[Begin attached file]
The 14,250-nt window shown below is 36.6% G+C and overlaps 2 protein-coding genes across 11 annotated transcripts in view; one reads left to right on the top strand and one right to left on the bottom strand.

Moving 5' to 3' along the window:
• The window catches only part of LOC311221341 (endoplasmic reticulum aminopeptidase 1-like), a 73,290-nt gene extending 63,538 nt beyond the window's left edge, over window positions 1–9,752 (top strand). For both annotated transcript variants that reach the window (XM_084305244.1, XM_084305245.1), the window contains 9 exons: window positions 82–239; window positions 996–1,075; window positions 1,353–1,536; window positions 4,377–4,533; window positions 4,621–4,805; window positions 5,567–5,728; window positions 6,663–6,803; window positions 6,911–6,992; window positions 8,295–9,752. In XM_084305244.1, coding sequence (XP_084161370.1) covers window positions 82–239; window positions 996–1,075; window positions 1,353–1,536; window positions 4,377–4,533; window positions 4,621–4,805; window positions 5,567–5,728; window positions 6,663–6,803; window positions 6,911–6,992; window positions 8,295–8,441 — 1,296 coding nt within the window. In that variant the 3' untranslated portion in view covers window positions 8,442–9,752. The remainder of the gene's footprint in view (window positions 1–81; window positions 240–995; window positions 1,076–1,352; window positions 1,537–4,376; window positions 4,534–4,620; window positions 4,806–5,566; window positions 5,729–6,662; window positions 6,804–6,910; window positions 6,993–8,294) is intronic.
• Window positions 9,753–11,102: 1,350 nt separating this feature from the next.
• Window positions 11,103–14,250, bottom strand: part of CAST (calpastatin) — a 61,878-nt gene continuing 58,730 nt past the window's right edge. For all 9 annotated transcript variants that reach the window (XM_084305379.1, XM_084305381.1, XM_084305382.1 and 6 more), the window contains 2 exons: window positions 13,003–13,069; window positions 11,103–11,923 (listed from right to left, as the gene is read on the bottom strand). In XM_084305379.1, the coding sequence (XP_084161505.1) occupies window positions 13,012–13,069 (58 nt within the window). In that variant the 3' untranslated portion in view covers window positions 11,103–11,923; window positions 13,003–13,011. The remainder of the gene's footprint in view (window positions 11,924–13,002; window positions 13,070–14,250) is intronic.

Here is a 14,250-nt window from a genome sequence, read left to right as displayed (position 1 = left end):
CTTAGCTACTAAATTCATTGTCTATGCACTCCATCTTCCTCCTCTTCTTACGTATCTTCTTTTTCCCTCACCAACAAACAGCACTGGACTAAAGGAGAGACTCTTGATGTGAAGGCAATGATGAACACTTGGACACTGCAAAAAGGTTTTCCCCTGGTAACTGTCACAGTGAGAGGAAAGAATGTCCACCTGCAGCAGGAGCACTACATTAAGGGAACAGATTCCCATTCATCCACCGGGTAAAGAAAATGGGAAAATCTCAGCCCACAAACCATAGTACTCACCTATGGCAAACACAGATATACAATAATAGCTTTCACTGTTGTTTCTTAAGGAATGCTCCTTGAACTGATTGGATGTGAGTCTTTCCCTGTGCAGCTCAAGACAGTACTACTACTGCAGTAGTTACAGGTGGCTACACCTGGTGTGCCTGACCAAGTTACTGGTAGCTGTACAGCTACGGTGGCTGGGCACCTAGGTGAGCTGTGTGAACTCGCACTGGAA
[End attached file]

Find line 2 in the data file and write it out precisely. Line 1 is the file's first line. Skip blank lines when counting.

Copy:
Moving 5' to 3' along the window: